Reuters - US Online Video (Jan. 31, 2015) The CDC says this year&apos;s flu season is hitting people 65 years of age and older especially hard. Linda So reports. Video provided by Reuters
Powered by NewsLook.com
CDC: Get Vaccinated for Measles

CDC: Get Vaccinated for Measles

Reuters - US Online Video (Jan. 30, 2015) The CDC is urging people to get vaccinated for measles amid an outbreak that began at Disneyland and has now infected more than 90 people. Linda So reports. Video provided by Reuters
Powered by NewsLook.com

Search ScienceDaily

Number of stories in archives: 140,361

Find with keyword(s):
Enter a keyword or phrase to search ScienceDaily for related topics and research stories.

Save/Print:
Share:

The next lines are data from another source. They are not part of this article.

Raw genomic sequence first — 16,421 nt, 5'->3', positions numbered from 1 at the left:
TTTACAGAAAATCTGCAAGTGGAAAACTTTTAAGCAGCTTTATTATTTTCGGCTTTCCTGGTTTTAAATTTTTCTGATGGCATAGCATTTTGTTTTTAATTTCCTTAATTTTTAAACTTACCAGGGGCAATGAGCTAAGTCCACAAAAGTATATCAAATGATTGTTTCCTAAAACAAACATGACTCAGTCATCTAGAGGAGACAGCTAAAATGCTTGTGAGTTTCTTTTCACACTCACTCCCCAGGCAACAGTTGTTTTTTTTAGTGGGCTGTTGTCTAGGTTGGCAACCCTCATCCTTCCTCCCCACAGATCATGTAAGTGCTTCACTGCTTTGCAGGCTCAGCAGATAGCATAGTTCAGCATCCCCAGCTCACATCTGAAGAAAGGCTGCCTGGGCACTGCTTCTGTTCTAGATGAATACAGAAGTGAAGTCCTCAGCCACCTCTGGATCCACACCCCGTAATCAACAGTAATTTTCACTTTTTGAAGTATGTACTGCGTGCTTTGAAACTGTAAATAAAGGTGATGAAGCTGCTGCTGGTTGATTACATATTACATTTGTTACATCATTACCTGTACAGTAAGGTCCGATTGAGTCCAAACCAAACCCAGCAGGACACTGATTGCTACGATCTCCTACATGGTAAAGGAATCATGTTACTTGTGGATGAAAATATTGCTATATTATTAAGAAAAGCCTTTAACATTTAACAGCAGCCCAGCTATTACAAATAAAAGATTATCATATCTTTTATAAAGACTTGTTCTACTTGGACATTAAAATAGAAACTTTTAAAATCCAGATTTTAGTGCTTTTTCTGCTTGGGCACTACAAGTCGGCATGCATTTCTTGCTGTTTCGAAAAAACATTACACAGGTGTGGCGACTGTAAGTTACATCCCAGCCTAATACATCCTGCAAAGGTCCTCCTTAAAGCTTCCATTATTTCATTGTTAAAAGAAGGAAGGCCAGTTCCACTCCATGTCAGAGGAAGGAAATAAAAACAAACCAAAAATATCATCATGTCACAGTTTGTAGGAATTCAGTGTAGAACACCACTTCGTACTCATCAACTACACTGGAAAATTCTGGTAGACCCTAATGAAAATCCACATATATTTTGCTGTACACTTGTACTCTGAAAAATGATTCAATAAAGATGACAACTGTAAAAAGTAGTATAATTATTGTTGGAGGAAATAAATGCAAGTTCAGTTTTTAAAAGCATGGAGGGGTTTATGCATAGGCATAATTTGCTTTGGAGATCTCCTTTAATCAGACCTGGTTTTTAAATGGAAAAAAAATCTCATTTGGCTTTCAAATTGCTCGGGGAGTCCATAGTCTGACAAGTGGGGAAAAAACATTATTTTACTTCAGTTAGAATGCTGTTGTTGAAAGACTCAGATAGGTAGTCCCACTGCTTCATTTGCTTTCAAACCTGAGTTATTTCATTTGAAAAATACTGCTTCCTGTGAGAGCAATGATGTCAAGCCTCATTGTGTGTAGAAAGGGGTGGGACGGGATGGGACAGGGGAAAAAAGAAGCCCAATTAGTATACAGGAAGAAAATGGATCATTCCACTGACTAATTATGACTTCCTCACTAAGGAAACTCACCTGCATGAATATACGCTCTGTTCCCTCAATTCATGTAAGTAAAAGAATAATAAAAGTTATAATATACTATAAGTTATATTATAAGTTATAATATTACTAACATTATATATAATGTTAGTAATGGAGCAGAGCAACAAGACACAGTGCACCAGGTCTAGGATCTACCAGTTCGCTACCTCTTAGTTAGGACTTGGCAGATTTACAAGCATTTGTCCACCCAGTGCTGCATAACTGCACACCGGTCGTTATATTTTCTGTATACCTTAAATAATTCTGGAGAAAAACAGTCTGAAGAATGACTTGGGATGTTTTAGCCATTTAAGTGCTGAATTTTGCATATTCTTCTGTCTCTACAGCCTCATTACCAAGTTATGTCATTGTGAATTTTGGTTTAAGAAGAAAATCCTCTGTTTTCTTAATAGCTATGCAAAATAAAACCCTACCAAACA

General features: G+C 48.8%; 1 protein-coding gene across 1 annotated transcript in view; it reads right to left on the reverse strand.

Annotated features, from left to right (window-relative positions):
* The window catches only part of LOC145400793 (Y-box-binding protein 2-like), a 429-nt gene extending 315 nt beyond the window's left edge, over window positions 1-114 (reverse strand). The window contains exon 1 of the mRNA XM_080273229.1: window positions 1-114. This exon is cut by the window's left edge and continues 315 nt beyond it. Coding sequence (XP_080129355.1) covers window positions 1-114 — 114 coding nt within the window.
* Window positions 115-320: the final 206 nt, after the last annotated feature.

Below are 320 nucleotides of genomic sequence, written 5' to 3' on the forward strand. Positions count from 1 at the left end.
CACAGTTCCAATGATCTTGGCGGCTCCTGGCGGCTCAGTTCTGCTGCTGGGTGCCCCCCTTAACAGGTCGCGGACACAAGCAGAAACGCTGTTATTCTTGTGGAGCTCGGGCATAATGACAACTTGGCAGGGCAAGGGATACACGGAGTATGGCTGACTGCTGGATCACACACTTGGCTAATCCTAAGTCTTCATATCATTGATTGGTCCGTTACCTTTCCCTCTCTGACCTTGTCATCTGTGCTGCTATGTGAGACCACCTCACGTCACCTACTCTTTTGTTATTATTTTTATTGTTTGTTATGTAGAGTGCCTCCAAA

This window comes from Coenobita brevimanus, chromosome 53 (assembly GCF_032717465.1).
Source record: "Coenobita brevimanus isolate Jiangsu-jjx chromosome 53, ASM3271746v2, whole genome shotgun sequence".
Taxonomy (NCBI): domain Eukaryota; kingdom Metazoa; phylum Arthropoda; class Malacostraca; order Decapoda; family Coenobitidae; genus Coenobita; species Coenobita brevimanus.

Breaking News:

Strange & Offbeat Stories


Health & Medicine

Mind & Brain

Living & Well

In Other News

... from NewsDaily.com

Science News

Health News

Environment News

Technology News



Save/Print:
Share:

Free Subscriptions


Get the latest science news with ScienceDaily's free email newsletters, updated daily and weekly. Or view hourly updated newsfeeds in your RSS reader:

Get Social & Mobile


Keep up to date with the latest news from ScienceDaily via social networks and mobile apps:

Have Feedback?


Tell us what you think of ScienceDaily -- we welcome both positive and negative comments. Have any problems using the site? Questions?
Mobile: iPhone Android Web
Follow: Facebook Twitter Google+
Subscribe: RSS Feeds Email Newsletters
Latest Headlines Health & Medicine Mind & Brain Space & Time Matter & Energy Computers & Math Plants & Animals Earth & Climate Fossils & Ruins